The Yellow-naped amazon is highly sought-after by traffickers and consumers for its advanced ability to imitate the human voice and other sounds.  ARCAS continues its leadership in the COLORES project (@Conservacionlorosguatemala), a pioneering effort to protect the last estimated 500 Yellow-naped amazons (Amazona auropalliata) remaining on the Pacific coastal plain of Guatemala.

 

As part of the COLORES consortium, ARCAS and One Earth Conservation have joined forces with communities and farm owners of “hotspots” where the last populations of the  Yellow-naped amazons still exist.  Much of COLORES’s efforts are spent on protecting parrot nests during the January – March nesting season.  This work is difficult and sometimes dangerous, and recently we lost one of our best allies - Pedro Viteri Arriola – who was murdered by poachers as he tried to protect a parrot nest.  Our deepest condolences go out to the Viteri family with our desire to honor Pedro by redoubling our efforts to save the Yellow-naped amazon!

In addition to donating directly to our projects, GlobalGiving allows our supporters and ex-volunteers to create their own fundraising pages to invite their networks to support ARCAS’s wildlife conservation efforts, so if you can help in this way, let us know.  Celebrate your birthday, run a race, or start an employee competition — there are many ways you can help us through this crisis!

Now that we are a 501c3 non-profit organization in the US, we have joined AmazonSmile.  If you could help us by choosing ARCAS as your charity, we would appreciate it. Same products, same prices, same service.  AmazonSmile donates 0.5% of the price of eligible purchases to ARCAS at no extra cost to you.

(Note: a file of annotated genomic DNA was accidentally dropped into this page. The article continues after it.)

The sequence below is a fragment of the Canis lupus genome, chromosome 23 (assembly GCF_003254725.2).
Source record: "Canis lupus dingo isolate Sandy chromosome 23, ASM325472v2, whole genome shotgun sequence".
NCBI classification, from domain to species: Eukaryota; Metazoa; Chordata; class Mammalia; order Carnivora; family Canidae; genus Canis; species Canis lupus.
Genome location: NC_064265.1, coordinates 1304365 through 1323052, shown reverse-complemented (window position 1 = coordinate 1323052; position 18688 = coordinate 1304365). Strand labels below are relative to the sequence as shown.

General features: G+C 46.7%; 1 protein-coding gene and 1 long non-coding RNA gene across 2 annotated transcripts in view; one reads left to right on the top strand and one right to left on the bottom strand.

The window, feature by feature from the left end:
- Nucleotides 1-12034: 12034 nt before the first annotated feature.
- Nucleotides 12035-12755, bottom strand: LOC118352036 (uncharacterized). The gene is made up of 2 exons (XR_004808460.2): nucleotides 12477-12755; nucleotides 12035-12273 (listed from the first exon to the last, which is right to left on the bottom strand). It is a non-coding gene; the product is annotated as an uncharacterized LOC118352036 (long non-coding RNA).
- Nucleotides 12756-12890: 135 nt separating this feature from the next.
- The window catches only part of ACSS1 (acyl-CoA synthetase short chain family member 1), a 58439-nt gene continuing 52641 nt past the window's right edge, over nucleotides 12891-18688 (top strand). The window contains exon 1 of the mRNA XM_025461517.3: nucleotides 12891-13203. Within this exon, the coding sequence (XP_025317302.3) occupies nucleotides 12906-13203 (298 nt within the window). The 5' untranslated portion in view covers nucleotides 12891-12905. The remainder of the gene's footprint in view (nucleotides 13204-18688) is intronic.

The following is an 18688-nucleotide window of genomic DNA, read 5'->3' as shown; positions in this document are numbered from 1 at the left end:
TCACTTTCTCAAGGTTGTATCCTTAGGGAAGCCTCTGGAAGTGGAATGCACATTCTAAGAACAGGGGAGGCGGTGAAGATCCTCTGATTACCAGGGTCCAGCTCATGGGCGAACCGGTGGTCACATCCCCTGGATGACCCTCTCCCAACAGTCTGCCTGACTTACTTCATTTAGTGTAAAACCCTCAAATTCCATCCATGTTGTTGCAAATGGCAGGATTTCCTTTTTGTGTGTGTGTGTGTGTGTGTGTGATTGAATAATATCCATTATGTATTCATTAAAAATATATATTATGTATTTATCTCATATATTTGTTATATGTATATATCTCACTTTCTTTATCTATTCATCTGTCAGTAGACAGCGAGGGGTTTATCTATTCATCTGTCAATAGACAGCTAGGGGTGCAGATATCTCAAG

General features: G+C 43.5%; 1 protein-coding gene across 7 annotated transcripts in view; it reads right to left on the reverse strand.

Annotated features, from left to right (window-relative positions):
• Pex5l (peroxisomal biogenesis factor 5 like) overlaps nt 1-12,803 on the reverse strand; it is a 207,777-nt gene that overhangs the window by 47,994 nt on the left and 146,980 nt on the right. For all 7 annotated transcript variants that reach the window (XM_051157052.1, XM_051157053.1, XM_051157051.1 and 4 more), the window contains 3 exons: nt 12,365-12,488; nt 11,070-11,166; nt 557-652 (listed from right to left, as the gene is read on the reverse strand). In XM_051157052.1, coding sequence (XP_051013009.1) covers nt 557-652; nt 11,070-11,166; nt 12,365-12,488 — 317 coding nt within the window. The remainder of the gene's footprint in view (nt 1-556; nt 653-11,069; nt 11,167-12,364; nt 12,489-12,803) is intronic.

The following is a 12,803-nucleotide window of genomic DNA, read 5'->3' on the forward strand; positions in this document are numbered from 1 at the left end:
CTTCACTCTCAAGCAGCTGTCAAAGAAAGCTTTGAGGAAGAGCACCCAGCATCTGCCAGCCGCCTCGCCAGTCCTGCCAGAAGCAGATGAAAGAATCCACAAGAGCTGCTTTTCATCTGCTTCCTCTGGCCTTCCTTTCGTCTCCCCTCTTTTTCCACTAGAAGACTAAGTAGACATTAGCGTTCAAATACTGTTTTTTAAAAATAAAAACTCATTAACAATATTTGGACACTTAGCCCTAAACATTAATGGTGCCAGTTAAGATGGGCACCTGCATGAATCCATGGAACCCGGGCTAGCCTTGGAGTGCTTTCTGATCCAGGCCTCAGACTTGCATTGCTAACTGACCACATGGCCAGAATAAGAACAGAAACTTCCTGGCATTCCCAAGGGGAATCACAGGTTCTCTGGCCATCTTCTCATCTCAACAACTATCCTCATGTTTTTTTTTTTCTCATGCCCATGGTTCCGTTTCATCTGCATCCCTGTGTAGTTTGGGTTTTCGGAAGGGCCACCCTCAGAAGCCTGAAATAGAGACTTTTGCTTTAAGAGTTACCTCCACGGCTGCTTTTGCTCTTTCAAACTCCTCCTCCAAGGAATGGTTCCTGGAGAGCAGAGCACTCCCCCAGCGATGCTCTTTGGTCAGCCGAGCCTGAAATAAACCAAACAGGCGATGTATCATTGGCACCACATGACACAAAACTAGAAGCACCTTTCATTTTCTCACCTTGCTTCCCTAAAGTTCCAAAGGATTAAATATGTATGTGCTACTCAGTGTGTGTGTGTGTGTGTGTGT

Also, you can help by becoming an ARCAS monthly donor.  You can do this via GlobalGiving, or through our Paypal account.  Recurring donors – even for small donations – are especially helpful as these are resources that we can count on from month-to-month to help us continue our work.   

Thanks very much for your support for our wildlife conservation activities in Guatemala, especially in these times of crisis.  Your donation helps us continue our efforts to save the wild ones of the earth.  

Links:

Links:

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Manuel Galindo
Manuel Galindo

Greetings from Guatemala,

ARCAS continues to deal with the Coronavirus pandemic and its consequences. The rate of infections has dropped and the government has lifted most of the restrictions on travel, but masks are still mandatory, and we are all nervously waiting for a second wave after the Easter holidays. And if that weren’t enough, the Pacaya Volcano has been erupting and the ash closed down the airport today.  Masks now fill a dual purpose!